If French rightwingers try to claim the french national flag as their own political symbol, do the people of France decide to disown their national flag? No, and why should they? In fact to do so would only lend support to its political associations. COME OFF IT! It's time people grew up and accepted that St. George's Cross is plainly and simply the national flag of England. Get over it PLEASE!!!

  • 5.
  • At 07:59 PM on 06 Jul 2006,
  • Matt wrote:

No matter what political party you choose to support. The St. George's Cross is the national flag of England. Why make such a fuss about it?

If French rightwingers try to claim the french national flag as their own political symbol, do the people of France decide to disown their national flag? No, and why should they? In fact to do so would only lend support to its political associations. COME OFF IT! It's time people grew up and accepted that St. George's Cross is plainly and simply the national flag of England. Get over it PLEASE!!!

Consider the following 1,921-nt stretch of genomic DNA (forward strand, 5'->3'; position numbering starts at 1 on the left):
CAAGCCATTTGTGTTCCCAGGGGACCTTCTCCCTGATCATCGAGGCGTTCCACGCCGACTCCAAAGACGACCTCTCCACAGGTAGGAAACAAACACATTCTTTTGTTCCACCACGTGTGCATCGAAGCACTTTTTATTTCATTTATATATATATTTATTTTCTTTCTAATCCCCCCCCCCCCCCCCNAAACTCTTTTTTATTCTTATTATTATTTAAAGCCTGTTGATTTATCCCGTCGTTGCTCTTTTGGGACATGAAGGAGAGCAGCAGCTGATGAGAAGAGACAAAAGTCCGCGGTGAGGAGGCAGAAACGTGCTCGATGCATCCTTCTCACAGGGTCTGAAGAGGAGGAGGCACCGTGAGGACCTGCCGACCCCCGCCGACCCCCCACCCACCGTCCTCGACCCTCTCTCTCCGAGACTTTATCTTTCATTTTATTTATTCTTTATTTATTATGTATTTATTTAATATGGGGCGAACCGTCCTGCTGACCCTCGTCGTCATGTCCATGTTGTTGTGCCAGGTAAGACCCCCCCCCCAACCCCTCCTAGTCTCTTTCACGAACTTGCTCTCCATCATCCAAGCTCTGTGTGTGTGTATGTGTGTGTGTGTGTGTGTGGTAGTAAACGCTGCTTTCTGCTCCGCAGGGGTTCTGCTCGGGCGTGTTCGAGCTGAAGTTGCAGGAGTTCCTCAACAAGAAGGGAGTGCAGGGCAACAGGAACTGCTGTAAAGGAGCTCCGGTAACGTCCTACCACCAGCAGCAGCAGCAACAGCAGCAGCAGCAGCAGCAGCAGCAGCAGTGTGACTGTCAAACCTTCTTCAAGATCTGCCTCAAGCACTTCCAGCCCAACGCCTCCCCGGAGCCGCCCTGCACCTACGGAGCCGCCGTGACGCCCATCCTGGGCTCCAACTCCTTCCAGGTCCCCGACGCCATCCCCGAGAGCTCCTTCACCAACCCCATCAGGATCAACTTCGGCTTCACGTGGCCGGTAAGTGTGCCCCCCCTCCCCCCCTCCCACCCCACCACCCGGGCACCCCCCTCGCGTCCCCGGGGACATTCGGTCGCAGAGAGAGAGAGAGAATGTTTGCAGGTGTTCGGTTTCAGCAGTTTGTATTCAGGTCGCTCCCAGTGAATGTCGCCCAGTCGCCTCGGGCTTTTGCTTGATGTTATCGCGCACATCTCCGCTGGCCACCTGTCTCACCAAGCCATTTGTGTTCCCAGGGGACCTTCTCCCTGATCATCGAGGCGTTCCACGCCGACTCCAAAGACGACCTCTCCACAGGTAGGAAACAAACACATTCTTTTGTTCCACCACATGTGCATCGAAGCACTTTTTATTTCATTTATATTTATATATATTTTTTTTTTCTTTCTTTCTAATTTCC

• 6.
  • At 05:06 AM on 07 Jul 2006,
  • Simon Morris wrote:

It's a sad campaign by the BNP, after many English had adopted the St Georges Cross because the right wing had highjacked the Union Flag, now the right wing want to take ownership of the St Georges Cross

  • 7.
  • At 07:04 AM on 07 Jul 2006,
  • Mick wrote:

What you say about the French flag Matt is actually what has happened to the Union Jack in Britain. Rightly or wrongly, it's come to be associated with racist groups and loyalist paramilitaries in Northern Ireland. Even the England football fans have abandoned it in favour of the St George flag, a decision for which, I suppose, they should be commended. I don't think the same thing will happen with that flag though because it represents a real historic place which everyone can relate to, rather than the Union Jack which represents an artificial entity which many, including the English, have always found difficult to relate to.

  • 8.
  • At 08:34 AM on 07 Jul 2006,
  • Charles Berwick wrote:

More anti-English drivel from the BBC. I wonder if they have a department especially for Anglophobic hate-mongering?